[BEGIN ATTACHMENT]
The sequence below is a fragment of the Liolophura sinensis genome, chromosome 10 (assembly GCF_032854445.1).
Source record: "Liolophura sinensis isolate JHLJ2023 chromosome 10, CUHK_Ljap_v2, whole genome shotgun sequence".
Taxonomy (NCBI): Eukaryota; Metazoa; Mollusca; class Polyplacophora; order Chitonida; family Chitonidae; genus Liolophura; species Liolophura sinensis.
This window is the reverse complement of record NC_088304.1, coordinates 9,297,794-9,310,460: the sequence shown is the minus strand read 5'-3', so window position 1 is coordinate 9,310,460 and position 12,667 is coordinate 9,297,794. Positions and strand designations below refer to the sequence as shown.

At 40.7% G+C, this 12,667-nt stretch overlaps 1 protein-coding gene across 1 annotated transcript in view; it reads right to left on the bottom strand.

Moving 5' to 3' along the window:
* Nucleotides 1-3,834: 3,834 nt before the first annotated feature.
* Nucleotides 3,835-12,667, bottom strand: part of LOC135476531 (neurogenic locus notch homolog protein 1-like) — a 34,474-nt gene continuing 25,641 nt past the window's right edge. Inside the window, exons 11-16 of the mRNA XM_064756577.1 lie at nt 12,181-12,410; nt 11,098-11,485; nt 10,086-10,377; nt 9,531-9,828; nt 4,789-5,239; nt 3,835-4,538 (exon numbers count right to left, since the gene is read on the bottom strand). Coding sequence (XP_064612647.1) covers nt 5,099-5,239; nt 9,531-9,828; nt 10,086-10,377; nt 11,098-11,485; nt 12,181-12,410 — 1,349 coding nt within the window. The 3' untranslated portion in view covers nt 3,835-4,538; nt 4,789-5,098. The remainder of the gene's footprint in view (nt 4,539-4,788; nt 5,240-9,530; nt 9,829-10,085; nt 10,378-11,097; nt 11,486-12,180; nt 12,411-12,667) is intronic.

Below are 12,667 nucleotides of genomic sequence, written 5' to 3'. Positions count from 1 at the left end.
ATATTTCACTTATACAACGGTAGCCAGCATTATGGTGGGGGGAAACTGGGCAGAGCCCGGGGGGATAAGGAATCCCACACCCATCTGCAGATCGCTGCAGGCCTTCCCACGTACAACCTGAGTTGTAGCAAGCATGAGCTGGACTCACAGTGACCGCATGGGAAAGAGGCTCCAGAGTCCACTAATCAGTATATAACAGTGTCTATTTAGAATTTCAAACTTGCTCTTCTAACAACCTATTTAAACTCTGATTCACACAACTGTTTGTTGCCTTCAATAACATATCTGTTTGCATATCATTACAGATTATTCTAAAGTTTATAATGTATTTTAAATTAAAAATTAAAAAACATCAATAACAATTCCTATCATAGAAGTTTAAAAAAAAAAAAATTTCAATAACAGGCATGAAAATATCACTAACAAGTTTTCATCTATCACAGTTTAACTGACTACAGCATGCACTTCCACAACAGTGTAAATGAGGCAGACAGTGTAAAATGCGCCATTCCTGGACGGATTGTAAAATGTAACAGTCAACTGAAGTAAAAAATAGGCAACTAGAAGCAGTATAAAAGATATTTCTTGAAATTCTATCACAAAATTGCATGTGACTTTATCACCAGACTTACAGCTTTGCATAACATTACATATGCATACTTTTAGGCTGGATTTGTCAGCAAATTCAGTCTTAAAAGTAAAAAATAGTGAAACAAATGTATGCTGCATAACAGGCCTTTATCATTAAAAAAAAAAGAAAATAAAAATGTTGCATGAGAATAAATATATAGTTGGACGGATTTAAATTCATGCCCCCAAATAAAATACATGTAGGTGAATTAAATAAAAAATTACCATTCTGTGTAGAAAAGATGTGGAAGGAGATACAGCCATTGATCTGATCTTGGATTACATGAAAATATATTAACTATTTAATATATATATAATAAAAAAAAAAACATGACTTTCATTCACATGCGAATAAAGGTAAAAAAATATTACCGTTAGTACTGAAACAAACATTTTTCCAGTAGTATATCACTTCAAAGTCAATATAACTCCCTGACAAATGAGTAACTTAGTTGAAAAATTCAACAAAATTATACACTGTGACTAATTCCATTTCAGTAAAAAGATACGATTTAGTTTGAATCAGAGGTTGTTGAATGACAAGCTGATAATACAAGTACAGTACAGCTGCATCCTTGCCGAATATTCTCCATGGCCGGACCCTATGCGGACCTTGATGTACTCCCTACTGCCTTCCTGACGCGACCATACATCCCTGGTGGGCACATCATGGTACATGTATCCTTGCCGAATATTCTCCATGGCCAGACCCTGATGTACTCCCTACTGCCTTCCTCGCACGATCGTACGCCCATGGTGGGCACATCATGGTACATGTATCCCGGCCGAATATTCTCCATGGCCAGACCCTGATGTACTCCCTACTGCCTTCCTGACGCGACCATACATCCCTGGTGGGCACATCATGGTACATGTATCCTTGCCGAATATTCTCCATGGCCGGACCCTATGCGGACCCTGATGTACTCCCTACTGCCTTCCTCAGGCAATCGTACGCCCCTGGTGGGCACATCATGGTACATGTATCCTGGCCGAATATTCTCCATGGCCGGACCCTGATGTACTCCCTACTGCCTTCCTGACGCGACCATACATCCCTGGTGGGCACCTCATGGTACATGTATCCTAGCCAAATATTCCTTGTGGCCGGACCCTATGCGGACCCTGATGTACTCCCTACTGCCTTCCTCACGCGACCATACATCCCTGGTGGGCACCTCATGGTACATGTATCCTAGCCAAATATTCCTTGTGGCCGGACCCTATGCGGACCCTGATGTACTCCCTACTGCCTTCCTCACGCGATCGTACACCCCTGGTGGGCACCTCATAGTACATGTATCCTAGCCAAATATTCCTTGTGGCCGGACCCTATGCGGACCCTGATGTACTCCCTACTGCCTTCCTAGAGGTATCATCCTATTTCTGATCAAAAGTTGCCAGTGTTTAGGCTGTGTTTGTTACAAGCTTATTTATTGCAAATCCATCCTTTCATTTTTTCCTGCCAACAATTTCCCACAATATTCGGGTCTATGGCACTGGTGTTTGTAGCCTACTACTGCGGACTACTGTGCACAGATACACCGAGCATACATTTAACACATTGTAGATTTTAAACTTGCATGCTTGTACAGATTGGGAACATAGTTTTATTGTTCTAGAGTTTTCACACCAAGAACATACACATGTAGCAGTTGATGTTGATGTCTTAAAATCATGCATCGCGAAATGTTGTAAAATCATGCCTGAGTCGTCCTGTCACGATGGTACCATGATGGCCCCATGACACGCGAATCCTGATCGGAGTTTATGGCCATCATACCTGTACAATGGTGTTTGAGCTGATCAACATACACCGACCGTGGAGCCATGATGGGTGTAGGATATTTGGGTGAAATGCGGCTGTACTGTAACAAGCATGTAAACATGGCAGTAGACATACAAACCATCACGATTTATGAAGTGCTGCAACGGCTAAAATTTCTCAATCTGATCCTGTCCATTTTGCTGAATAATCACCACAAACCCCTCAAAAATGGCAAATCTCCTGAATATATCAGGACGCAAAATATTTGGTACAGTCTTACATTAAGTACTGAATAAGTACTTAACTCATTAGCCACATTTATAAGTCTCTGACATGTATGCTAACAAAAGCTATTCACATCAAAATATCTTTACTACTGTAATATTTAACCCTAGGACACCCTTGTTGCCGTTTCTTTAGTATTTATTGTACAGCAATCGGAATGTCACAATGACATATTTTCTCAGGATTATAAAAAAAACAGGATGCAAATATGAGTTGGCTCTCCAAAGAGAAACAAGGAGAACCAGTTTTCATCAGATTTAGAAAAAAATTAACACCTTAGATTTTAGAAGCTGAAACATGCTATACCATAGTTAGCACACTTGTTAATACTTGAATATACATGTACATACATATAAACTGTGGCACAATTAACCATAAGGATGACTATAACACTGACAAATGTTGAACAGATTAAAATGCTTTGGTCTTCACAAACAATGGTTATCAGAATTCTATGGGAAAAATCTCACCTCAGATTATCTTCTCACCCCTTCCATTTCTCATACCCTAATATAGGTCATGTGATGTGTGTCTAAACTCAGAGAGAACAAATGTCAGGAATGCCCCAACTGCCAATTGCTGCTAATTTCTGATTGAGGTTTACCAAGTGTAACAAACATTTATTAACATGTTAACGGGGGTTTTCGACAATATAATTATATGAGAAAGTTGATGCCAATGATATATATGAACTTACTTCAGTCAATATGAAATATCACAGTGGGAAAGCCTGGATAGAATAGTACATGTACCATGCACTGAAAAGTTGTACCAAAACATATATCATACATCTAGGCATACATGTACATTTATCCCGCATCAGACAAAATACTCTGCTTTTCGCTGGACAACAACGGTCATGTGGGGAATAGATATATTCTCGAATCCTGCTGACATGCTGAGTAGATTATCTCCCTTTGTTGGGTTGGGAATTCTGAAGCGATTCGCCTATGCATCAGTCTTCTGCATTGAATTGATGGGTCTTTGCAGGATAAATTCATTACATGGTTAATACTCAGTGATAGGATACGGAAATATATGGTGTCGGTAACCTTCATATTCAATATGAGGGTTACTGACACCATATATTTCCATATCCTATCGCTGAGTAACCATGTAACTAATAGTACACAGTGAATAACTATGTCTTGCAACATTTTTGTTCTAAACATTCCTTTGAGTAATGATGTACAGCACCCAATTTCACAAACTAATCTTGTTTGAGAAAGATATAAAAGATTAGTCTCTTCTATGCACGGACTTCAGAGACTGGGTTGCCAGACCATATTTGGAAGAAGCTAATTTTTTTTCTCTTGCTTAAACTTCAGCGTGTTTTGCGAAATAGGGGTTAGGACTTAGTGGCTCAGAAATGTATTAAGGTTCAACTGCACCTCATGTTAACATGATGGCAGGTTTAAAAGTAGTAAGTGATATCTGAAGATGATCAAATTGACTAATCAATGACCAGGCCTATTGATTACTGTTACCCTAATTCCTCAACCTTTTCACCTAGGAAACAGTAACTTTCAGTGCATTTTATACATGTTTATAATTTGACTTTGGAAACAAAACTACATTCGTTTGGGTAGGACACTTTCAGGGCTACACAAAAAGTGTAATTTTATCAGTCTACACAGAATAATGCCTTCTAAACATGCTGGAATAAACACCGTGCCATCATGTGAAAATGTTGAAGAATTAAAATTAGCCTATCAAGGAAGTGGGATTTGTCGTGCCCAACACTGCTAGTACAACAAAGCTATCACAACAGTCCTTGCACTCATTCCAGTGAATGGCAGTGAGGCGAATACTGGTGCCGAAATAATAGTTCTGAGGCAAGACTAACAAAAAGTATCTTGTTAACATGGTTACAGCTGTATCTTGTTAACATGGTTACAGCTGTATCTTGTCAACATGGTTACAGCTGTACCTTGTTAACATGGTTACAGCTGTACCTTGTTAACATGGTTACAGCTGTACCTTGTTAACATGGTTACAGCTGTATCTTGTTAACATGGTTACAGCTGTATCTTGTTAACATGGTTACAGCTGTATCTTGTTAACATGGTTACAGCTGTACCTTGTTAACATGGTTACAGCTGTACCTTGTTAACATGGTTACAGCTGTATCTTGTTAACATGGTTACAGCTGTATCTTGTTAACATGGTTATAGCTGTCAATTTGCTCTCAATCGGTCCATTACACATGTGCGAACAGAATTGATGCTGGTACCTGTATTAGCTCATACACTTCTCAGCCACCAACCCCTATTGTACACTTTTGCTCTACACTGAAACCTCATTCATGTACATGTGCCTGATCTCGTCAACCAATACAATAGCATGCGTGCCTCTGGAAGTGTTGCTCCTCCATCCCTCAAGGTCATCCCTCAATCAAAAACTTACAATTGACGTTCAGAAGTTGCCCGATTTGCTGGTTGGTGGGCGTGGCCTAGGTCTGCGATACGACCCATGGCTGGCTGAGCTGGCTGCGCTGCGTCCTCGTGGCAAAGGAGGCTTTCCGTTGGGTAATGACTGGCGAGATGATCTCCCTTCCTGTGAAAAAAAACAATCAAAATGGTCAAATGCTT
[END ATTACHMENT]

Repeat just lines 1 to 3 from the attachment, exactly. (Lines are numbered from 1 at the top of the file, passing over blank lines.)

The sequence below is a fragment of the Liolophura sinensis genome, chromosome 10 (assembly GCF_032854445.1).
Source record: "Liolophura sinensis isolate JHLJ2023 chromosome 10, CUHK_Ljap_v2, whole genome shotgun sequence".
Taxonomy (NCBI): Eukaryota; Metazoa; Mollusca; class Polyplacophora; order Chitonida; family Chitonidae; genus Liolophura; species Liolophura sinensis.